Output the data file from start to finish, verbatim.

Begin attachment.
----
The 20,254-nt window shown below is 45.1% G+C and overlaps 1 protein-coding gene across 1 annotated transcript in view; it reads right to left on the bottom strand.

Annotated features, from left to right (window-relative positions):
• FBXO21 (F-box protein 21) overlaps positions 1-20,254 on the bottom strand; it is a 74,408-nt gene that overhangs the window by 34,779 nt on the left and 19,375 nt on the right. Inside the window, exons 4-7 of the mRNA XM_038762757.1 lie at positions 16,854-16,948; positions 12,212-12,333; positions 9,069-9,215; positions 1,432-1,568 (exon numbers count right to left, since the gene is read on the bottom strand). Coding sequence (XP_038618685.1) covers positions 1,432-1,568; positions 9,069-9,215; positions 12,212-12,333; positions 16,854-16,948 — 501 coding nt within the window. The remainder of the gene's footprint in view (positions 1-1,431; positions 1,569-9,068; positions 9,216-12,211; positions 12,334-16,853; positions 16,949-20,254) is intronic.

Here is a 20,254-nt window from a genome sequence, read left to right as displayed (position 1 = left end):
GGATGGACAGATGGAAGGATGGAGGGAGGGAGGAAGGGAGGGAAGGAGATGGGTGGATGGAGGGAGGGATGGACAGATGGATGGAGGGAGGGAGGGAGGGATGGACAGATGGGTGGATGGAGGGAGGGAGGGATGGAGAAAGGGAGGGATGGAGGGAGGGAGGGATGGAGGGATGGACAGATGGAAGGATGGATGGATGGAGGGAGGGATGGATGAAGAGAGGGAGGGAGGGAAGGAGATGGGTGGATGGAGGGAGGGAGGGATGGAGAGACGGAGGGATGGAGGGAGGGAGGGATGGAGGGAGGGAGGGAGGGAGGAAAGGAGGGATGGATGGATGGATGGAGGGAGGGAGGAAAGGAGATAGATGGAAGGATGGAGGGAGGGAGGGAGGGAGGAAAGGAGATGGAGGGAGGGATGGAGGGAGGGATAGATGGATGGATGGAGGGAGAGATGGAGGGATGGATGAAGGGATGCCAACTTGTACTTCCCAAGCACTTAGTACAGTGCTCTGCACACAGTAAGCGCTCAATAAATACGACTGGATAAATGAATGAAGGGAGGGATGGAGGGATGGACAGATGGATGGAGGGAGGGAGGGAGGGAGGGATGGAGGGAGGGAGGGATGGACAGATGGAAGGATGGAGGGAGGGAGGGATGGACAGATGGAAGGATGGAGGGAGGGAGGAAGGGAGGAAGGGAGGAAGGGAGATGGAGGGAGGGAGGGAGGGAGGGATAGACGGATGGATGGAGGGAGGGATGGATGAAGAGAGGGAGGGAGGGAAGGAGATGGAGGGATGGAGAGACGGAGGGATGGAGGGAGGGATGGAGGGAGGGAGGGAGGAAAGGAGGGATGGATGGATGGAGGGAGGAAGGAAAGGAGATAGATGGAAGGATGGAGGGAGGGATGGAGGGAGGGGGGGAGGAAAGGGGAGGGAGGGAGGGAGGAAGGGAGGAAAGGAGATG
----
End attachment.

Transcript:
The 20,254-nt window shown below is 45.1% G+C and overlaps 1 protein-coding gene across 1 annotated transcript in view; it reads right to left on the bottom strand.

Annotated features, from left to right (window-relative positions):
• FBXO21 (F-box protein 21) overlaps positions 1-20,254 on the bottom strand; it is a 74,408-nt gene that overhangs the window by 34,779 nt on the left and 19,375 nt on the right. Inside the window, exons 4-7 of the mRNA XM_038762757.1 lie at positions 16,854-16,948; positions 12,212-12,333; positions 9,069-9,215; positions 1,432-1,568 (exon numbers count right to left, since the gene is read on the bottom strand). Coding sequence (XP_038618685.1) covers positions 1,432-1,568; positions 9,069-9,215; positions 12,212-12,333; positions 16,854-16,948 — 501 coding nt within the window. The remainder of the gene's footprint in view (positions 1-1,431; positions 1,569-9,068; positions 9,216-12,211; positions 12,334-16,853; positions 16,949-20,254) is intronic.

Here is a 20,254-nt window from a genome sequence, read left to right as displayed (position 1 = left end):
GGATGGACAGATGGAAGGATGGAGGGAGGGAGGAAGGGAGGGAAGGAGATGGGTGGATGGAGGGAGGGATGGACAGATGGATGGAGGGAGGGAGGGAGGGATGGACAGATGGGTGGATGGAGGGAGGGAGGGATGGAGAAAGGGAGGGATGGAGGGAGGGAGGGATGGAGGGATGGACAGATGGAAGGATGGATGGATGGAGGGAGGGATGGATGAAGAGAGGGAGGGAGGGAAGGAGATGGGTGGATGGAGGGAGGGAGGGATGGAGAGACGGAGGGATGGAGGGAGGGAGGGATGGAGGGAGGGAGGGAGGGAGGAAAGGAGGGATGGATGGATGGATGGAGGGAGGGAGGAAAGGAGATAGATGGAAGGATGGAGGGAGGGAGGGAGGGAGGAAAGGAGATGGAGGGAGGGATGGAGGGAGGGATAGATGGATGGATGGAGGGAGAGATGGAGGGATGGATGAAGGGATGCCAACTTGTACTTCCCAAGCACTTAGTACAGTGCTCTGCACACAGTAAGCGCTCAATAAATACGACTGGATAAATGAATGAAGGGAGGGATGGAGGGATGGACAGATGGATGGAGGGAGGGAGGGAGGGAGGGATGGAGGGAGGGAGGGATGGACAGATGGAAGGATGGAGGGAGGGAGGGATGGACAGATGGAAGGATGGAGGGAGGGAGGAAGGGAGGAAGGGAGGAAGGGAGATGGAGGGAGGGAGGGAGGGAGGGATAGACGGATGGATGGAGGGAGGGATGGATGAAGAGAGGGAGGGAGGGAAGGAGATGGAGGGATGGAGAGACGGAGGGATGGAGGGAGGGATGGAGGGAGGGAGGGAGGAAAGGAGGGATGGATGGATGGAGGGAGGAAGGAAAGGAGATAGATGGAAGGATGGAGGGAGGGATGGAGGGAGGGGGGGAGGAAAGGGGAGGGAGGGAGGGAGGAAGGGAGGAAAGGAGATG